Detailed reference viewed: 18 (0 ULg)
Full Text
Peer Reviewed
See detailCerebral functional connectivity periodically (de)synchronizes with anatomical constraints
Liegeois, Raphaël ULg; Ziegler, Erik; Bahri, Mohamed Ali ULg et al

in Brain Structure and Function (2015)

This paper studies the link between resting-state functional connectivity (FC), measured by the correlations of the fMRI BOLD time courses, and structural connectivity (SC), estimated through fiber ... [more ▼]

This paper studies the link between resting-state functional connectivity (FC), measured by the correlations of the fMRI BOLD time courses, and structural connectivity (SC), estimated through fiber tractography. Instead of a static analysis based on the correlation between SC and the FC averaged over the entire fMRI time series, we propose a dynamic analysis, based on the time evolution of the correlation between SC and a suitably windowed FC. Assessing the statistical significance of the time series against random phase permutations, our data show a pronounced peak of significance for time window widths around 20-30 TR (40-60 sec). Using the appropriate window width, we show that FC patterns oscillate between phases of high modularity, primarily shaped by anatomy, and phases of low modularity, primarily shaped by inter-network connectivity. Building upon recent results in dynamic FC, this emphasizes the potential role of SC as a transitory architecture between different highly connected resting state FC patterns. Finally, we show that networks implied in consciousness-related processes, such as the default mode network (DMN), contribute more to these brain-level fluctuations compared to other networks, such as the motor or somatosensory networks. This suggests that the fluctuations between FC and SC are capturing mind-wandering effects. [less ▲]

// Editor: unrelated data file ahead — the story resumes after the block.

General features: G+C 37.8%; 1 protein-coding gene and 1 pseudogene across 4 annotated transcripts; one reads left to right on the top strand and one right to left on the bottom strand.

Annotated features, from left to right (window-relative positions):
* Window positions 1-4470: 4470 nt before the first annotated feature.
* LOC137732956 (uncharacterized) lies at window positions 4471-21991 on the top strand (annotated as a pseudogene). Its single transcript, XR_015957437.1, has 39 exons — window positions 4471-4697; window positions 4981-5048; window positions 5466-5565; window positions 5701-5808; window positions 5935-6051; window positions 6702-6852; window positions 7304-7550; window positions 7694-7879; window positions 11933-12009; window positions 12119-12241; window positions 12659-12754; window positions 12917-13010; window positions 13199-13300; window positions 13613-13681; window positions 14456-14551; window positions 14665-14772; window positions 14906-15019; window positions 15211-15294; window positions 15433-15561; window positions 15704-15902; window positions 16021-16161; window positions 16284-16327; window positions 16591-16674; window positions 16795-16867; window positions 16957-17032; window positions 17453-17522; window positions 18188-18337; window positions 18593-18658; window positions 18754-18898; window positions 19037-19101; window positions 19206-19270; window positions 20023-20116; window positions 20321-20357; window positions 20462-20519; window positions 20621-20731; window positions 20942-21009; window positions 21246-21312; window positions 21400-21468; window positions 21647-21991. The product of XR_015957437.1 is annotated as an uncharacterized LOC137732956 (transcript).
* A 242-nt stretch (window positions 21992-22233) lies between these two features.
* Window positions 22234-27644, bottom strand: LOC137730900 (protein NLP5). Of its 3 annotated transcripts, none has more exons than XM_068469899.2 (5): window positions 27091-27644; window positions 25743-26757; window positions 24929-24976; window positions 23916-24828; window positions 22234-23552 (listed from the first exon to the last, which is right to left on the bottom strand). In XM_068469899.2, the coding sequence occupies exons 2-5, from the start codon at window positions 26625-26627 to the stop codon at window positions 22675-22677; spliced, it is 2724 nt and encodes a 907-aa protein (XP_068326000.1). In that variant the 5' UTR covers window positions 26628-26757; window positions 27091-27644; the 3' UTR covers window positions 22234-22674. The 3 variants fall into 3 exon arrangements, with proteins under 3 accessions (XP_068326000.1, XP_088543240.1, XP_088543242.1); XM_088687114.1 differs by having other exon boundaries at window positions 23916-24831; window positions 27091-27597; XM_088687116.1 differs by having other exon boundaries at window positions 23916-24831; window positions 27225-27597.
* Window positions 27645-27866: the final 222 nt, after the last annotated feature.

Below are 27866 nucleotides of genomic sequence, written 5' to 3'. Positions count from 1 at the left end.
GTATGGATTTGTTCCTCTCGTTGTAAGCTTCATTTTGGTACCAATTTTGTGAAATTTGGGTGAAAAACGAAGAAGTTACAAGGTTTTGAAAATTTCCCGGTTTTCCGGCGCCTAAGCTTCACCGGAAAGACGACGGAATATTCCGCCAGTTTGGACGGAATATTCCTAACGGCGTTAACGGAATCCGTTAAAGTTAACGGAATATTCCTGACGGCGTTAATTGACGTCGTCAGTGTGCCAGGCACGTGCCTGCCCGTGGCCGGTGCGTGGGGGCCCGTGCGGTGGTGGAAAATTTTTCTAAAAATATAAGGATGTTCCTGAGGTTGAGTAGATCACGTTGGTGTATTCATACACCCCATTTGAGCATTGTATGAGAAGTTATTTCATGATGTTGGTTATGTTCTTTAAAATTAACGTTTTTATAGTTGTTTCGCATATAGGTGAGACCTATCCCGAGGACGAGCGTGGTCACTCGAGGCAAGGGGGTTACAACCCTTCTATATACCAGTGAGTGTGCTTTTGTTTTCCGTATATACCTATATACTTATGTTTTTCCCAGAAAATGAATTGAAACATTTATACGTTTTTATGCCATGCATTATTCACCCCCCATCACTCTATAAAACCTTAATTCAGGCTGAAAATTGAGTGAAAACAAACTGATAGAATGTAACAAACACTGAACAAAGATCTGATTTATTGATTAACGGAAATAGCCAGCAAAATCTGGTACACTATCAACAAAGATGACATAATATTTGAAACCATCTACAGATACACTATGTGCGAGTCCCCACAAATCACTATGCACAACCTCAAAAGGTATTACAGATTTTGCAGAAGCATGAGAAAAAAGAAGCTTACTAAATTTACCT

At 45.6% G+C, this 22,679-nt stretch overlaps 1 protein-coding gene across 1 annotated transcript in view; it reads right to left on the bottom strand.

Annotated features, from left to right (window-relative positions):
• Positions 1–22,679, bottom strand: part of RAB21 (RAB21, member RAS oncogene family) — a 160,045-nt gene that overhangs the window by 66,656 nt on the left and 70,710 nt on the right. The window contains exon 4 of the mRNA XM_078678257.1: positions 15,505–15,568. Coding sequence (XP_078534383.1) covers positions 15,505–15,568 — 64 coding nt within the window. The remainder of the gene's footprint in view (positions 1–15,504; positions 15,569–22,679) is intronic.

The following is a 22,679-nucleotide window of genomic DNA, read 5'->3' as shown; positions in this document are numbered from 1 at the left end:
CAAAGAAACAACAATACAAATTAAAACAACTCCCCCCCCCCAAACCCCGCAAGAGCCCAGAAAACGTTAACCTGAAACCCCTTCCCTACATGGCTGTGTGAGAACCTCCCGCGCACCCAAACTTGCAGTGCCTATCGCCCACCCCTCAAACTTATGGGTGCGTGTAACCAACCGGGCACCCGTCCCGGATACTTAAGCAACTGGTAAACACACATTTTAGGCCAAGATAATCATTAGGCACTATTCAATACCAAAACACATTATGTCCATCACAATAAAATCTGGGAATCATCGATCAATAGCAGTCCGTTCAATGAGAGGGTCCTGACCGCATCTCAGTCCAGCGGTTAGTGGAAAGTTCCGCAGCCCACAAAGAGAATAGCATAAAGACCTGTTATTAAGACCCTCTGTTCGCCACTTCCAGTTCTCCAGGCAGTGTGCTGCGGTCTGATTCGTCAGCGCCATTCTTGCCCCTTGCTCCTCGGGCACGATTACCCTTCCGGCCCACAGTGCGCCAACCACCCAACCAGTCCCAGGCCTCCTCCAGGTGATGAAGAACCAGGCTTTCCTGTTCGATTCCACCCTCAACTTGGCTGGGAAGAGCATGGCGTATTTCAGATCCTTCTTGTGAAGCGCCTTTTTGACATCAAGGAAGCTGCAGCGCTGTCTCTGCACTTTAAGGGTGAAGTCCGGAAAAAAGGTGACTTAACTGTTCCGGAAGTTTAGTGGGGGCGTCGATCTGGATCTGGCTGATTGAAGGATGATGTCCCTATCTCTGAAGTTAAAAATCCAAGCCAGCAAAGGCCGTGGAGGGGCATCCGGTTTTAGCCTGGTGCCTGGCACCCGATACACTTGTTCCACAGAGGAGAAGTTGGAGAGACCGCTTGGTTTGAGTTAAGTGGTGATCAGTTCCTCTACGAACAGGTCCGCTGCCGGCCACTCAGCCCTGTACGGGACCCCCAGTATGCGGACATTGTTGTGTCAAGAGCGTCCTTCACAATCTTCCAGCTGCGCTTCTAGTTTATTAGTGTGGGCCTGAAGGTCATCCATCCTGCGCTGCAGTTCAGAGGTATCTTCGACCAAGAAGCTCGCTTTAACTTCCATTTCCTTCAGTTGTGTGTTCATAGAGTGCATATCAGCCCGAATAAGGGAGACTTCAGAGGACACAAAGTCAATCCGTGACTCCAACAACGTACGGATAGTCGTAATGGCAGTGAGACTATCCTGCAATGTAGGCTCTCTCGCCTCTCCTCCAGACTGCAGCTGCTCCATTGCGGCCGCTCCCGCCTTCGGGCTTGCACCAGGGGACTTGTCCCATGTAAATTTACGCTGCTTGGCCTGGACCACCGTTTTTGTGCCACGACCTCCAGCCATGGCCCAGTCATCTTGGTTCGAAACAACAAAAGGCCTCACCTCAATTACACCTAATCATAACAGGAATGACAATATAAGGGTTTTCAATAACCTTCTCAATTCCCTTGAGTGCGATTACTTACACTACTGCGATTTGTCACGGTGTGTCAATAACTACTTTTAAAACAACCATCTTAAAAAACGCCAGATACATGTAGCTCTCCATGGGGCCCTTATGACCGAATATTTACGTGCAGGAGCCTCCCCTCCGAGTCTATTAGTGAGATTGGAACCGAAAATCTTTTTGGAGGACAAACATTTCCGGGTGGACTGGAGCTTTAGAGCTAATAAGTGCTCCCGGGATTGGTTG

Detailed reference viewed: 81 (16 ULg)
Peer Reviewed
See detailHypnose et recherche
VANHAUDENHUYSE, Audrey ULg

Conference (2015, May 13)

Detailed reference viewed: 14 (2 ULg)
Full Text
Peer Reviewed
See detailThe use of hypnosis in healthcare
VANHAUDENHUYSE, Audrey ULg; FAYMONVILLE, Marie-Elisabeth ULg

in Revue du Praticien (La) (2015), 65(4), 457-459

Detailed reference viewed: 20 (0 ULg)
Peer Reviewed
See detailThalamic volume as a biomarker for Disorders Of Consciousness. Progress in Biomedical Optics and Imaging